Framing the Dialogue

Raised Catholic

If you are like me and you shop the bargain bins at book stores, flea markets, and book trains you sometimes come across an older book that catches your eye.  Raised Catholic was such a book for me.  I have read a few of these “catholic” books over the years and have found them to be funny, but felt that they dwelt too long some of the corporal issues relating to how discipline was handled in our schools.  I expected pretty much the same from author Ed Stivender, pictured here on the book cover with a yard stick, a popular “tool” used to deliver the aforementioned punishment.

Raised Catholic was nothing like that which made the book at that much better for me.  Mr. Stivender is probably at least a decade older than me, but the we shared many of the same “stories” that he wrote about.  This collection of short stories brought me smiles and had me gasping out loud as he reminded me of things long forgotten.  In the chapter about his First Holy Communion he mentioned that he received a statue of Jesus giving Communion to a young boy…I couldn’t believe it as I remembered having the same statue.  In fact I thought that still have that same statue and I ran to dig it out.  It is pictured here with my First Communion commemorative bible and mass cards. 

Raised Catholic was a wonderful trip down memory lane and reminded me of many things from my past.  I, like Mr. Stivender, wonder whether I am really left-handed as I do many things with my left hand as well as my right.  I was reminded of that little plastic Santa pin with a string that would like his nose when pulled.  Or the “polio vaccine sugar cube” that we all had to take and who among us from that period have a scar on our left arms from another vaccine.  How about those barley sugar lolipops that were usually in the shape of animals?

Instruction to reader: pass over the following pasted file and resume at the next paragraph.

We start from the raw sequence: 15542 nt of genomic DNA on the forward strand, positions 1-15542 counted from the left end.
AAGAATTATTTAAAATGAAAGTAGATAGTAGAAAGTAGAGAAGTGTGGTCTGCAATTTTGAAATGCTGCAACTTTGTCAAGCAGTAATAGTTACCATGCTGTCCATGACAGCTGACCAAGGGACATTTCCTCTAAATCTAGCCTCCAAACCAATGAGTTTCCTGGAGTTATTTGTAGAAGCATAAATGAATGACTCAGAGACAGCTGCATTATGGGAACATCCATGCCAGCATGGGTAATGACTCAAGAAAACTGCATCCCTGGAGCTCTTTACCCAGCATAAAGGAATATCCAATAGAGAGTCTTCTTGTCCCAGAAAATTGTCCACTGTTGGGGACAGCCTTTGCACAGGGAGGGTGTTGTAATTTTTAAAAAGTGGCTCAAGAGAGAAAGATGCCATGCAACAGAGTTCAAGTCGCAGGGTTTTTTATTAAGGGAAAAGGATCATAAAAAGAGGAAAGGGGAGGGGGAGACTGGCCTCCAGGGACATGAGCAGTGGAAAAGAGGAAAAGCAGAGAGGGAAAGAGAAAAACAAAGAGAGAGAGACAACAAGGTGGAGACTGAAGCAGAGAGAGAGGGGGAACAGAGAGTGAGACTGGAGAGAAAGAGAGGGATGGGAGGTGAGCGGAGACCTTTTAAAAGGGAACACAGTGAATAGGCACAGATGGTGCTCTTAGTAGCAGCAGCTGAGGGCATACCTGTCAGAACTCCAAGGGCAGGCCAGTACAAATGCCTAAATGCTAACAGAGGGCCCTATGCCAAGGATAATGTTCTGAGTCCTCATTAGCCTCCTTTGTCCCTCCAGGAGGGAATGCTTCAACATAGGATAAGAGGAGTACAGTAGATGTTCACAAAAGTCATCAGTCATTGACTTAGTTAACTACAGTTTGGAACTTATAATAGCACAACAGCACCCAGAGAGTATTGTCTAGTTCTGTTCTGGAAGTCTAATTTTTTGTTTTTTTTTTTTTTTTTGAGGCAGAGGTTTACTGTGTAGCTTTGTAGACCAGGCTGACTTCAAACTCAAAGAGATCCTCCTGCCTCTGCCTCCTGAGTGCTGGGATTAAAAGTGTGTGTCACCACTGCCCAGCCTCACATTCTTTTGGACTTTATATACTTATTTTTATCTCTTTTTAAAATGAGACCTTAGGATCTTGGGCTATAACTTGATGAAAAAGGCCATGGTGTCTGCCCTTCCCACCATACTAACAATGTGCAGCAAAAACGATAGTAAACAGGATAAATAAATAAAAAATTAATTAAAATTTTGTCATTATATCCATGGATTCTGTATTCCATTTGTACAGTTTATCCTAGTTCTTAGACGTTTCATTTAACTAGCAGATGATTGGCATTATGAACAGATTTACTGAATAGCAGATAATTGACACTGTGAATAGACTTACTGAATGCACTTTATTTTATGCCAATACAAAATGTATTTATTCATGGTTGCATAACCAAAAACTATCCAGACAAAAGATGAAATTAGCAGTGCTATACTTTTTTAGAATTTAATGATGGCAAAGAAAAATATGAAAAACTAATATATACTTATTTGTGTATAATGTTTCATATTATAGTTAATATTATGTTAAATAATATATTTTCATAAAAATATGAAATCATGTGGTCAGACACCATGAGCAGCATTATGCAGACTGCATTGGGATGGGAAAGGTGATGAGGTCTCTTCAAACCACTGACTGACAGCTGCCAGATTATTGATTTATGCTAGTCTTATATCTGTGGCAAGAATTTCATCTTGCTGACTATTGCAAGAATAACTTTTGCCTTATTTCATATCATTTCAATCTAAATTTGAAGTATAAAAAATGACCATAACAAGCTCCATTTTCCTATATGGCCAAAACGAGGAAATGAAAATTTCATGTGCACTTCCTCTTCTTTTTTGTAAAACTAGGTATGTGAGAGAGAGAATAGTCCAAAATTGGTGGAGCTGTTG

You might be able to tell that this book had a positive impact on me.  I don’t think you would get as much out of it if you weren’t raised Catholic and attended a Catholic school in that time period.  You would have no memory of girls having to wear tissues on their heads in church because they forgot their hats, or being a very young child trying to think of a sin to confess.  My standards were that I had “bad thoughts” and disobeyed my parents since that could cover about anything.  How about chew-the-peg?  Parents would lose their kids today if they let them play with a knife.

I had mentioned in an earlier post about reuniting with a group of friends that shared my “raised Catholic” experience.  There was something about that time, that shared experience and I only hope that our children have something similar.  This book was not on any best seller list, but if you grew up in the fifties and sixties you’ll thoroughly enjoy Raised Catholic.  It would certainly help if you were also raised Catholic.

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